The bill will be carried by State Sen. Sheila Kuehl, D-Sacramento, chair of the Health Committee. Here is a legislative synopsis that was circulated on Thursday. It said the measure would:
"modify and strengthen current and proposed regulations that have been adopted by the ICOC by:Reporter Steve Johnson of the San Jose Mercury News prepared a story that said the measure by Kuehl and Sen.George Runner, R-Lancaster,
"Codifying requirements that grantees share 25 percent of net licensing revenues on inventions they develop, beyond a reasonable threshold that the CIRM may establish;
"Providing that grantees may only enter into exclusive licensing agreements with uentities that have plans the California Institute for Regenerative Medicine (CIRM) determines will provide significant access to resulting therapies, drugs, and diagnostics for uninsured Californians, rather than plans that merely meet 'industry standards.' 'Industry standards' could arguably include patient assistance plans currently utilized by most drug manufacturers, which have been shown to be inadequate in encouraging access to free or reduced price drugs by uninsured patients;
"Providing that grantees may only enter into exclusive licensing agreements with entities that agree to provide resulting therapies, drugs, and diagnostics to publicly funded health care programs in California at the best available prices, such as the federal Medicaid price;
"Ensuring that the state’s return from its grants to commercial entities for research or therapy development projects is commensurate with its level of investment and is not capped, as recently proposed by the ICOC. This is accomplished by requiring grantees to share 2 – 5 percent of revenues over the life of the product, depending on the level of state funds provided and the contribution made by state-funded patented inventions to the development of the product. An economic analysis commissioned during the campaign for Proposition 71 estimated that, based on the experience of universities and research institutions, the state could receive 2 – 4 percent of revenues on successful therapies and products developed with state funds, without any cap. Using these assumptions, the analysis concluded the state could receive $537 million to $1.1 billion in royalty revenues under Proposition 71.
"As you know, the ICOC has struggled since its inception with the development of standards to ensure a fair return to the state. A report commissioned by the ICOC in 2005 and completed in 2006 actually recommended that grantees not be required to share any revenues with the state. As a result of the introduction of legislation in 2006, the ICOC abandoned that recommendation."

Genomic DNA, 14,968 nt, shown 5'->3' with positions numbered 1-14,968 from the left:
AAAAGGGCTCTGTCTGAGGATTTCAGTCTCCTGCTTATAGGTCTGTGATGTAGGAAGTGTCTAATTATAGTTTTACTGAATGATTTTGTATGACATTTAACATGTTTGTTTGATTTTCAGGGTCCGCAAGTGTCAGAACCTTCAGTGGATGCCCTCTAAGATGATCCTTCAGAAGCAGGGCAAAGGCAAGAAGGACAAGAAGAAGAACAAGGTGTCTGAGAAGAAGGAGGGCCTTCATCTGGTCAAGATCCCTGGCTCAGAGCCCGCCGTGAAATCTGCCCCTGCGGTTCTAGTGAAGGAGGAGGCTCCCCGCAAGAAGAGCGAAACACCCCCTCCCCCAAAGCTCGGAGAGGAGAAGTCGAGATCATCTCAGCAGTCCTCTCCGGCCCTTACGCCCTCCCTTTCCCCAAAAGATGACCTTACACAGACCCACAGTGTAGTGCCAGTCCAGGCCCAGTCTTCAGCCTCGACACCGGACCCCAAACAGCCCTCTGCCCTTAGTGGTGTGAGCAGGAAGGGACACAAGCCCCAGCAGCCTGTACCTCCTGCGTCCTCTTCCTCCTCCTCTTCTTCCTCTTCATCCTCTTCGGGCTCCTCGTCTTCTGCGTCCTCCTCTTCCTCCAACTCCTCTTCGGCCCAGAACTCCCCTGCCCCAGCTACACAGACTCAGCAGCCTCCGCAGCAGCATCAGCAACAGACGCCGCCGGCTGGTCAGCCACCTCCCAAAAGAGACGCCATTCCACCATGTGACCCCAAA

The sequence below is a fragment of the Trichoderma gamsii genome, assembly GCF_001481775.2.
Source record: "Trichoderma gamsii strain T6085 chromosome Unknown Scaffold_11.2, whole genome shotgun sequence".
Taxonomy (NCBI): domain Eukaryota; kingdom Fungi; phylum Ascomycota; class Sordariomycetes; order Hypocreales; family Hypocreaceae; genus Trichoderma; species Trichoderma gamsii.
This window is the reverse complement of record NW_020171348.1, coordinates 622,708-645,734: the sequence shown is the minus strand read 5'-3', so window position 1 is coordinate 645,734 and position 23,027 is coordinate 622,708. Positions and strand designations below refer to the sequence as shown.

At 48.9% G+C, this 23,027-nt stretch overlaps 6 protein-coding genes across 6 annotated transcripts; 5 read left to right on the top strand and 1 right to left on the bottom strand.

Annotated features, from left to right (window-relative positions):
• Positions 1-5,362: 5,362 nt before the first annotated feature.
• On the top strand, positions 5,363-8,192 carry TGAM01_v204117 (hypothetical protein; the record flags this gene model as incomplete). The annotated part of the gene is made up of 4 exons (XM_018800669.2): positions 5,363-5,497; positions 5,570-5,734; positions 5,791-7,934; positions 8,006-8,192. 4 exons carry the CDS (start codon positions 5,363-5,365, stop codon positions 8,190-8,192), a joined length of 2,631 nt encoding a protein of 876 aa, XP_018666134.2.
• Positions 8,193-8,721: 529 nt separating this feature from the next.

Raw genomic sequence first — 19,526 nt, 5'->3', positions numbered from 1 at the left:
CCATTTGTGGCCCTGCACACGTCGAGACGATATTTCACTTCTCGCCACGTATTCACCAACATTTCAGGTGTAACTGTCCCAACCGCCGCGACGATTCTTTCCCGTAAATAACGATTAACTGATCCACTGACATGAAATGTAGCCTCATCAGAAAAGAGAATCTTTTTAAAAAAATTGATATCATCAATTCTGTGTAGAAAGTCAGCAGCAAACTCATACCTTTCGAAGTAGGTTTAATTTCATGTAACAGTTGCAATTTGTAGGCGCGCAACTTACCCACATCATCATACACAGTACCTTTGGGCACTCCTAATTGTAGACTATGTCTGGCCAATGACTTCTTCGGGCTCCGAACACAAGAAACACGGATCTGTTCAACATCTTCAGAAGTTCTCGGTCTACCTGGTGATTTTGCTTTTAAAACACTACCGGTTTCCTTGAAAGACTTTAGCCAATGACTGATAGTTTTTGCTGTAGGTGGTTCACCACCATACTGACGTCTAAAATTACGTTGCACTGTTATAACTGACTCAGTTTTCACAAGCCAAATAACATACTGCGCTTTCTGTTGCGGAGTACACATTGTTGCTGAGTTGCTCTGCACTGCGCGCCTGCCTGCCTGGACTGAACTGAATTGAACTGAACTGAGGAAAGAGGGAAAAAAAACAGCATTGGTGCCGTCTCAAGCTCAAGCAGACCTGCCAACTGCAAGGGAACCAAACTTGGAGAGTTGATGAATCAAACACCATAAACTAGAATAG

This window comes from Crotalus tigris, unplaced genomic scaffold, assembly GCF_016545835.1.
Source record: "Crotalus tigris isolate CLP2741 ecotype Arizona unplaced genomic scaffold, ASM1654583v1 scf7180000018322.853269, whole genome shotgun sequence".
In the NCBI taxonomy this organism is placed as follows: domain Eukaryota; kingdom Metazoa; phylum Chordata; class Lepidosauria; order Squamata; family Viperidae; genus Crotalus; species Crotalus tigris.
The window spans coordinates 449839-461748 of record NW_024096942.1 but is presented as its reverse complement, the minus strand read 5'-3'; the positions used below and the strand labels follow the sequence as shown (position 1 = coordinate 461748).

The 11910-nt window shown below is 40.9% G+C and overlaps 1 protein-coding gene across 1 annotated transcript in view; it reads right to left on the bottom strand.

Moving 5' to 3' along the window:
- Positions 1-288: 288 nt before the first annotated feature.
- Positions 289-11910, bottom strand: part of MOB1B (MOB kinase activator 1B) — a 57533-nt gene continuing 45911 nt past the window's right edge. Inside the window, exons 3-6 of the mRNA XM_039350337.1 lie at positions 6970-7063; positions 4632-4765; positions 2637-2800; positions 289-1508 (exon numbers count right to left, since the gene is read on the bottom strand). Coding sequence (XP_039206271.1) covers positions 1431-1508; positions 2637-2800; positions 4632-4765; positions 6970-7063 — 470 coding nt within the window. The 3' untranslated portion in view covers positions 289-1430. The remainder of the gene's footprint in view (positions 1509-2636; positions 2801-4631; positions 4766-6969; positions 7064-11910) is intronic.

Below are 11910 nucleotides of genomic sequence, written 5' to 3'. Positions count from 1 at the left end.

"would require firms that make products based on the institute's stem-cell grants to pay the state up to 5 percent of the product's lifetime revenues.Kuehl has scheduled a news conference on Friday to discuss her measure. Sphere: Related Content
"Under a policy tentatively adopted on Dec. 7 by the institute, formally known as the California Institute for Regenerative Medicine, the most a company would pay the state would be 1 percent of its product's revenue, plus 9 times the amount of the grant.
"Another provision of the bill is intended to insure that poor Californians can afford treatments developed from the institute's stem-cell grants. It would require that uninsured Californians have 'significant access' to the treatments and that any treatments purchased with public money be provided at federal Medicaid prices, which are typically discounted.
"By contrast, the institute's current policy requires companies to provide their treatments to the state 'consistent with industry standards,' which Kuehl argued could allow companies to charge excessively for the treatments.
"Under Proposition 71, bills affecting the institute's operations can only be passed with a 70 percent majority, which could make it tough to get the measure enacted. Nonetheless, Kuehl said voters were promised the program would generate significant financial returns to the state when they passed Proposition 71 in 2004. The measure authorizes the institute to spend about $300 million a year for 10 years on stem-cell studies. Moreover, she noted that the institute last week awarded its first stem-cell research grants.
"'This is extremely important,' said Kuehl, who chairs the Senate Health Committee. 'We have to nail this down now, because the first grants have gone out the door.'
"'The voters believed they were going to get some royalty or benefit from their dollars,' added Runner's spokeswoman, Becky Warren. 'We just want to make sure that occurs.'
"Dale Carlson, spokesman for the stem-cell institute, declined to comment in detail about the bill until he has a chance to read its language. He also said the agency's policy governing the amount the state receives from companies that receive stem-cell grants is still being revised.
"But Carlson emphasized the institute wants to ensure Californians have reasonable access to therapies developed through its grants and added, 'we look forward to having a continuing conversation with the legislature about these and other issues.'"